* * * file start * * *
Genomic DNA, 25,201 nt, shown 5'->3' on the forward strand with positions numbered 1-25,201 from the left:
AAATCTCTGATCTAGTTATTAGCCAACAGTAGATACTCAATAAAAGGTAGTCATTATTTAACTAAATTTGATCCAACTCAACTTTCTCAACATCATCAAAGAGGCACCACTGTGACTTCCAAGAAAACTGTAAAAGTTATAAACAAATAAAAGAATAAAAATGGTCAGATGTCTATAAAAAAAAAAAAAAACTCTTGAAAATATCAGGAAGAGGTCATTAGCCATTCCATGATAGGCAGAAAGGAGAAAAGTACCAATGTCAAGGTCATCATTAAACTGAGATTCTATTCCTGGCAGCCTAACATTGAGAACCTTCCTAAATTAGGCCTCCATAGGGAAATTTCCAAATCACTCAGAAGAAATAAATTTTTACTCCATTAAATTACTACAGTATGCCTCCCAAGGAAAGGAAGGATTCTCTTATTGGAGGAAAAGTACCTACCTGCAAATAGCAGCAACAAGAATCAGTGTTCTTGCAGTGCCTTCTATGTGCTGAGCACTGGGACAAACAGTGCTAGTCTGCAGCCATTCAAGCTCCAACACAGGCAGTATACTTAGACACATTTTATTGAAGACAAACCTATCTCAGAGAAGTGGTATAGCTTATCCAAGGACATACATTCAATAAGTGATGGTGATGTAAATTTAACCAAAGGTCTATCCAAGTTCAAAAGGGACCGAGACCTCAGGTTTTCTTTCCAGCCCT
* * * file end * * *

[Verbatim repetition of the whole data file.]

Genomic DNA, 25,201 nt, shown 5'->3' on the forward strand with positions numbered 1-25,201 from the left:
AAATCTCTGATCTAGTTATTAGCCAACAGTAGATACTCAATAAAAGGTAGTCATTATTTAACTAAATTTGATCCAACTCAACTTTCTCAACATCATCAAAGAGGCACCACTGTGACTTCCAAGAAAACTGTAAAAGTTATAAACAAATAAAAGAATAAAAATGGTCAGATGTCTATAAAAAAAAAAAAAAACTCTTGAAAATATCAGGAAGAGGTCATTAGCCATTCCATGATAGGCAGAAAGGAGAAAAGTACCAATGTCAAGGTCATCATTAAACTGAGATTCTATTCCTGGCAGCCTAACATTGAGAACCTTCCTAAATTAGGCCTCCATAGGGAAATTTCCAAATCACTCAGAAGAAATAAATTTTTACTCCATTAAATTACTACAGTATGCCTCCCAAGGAAAGGAAGGATTCTCTTATTGGAGGAAAAGTACCTACCTGCAAATAGCAGCAACAAGAATCAGTGTTCTTGCAGTGCCTTCTATGTGCTGAGCACTGGGACAAACAGTGCTAGTCTGCAGCCATTCAAGCTCCAACACAGGCAGTATACTTAGACACATTTTATTGAAGACAAACCTATCTCAGAGAAGTGGTATAGCTTATCCAAGGACATACATTCAATAAGTGATGGTGATGTAAATTTAACCAAAGGTCTATCCAAGTTCAAAAGGGACCGAGACCTCAGGTTTTCTTTCCAGCCCT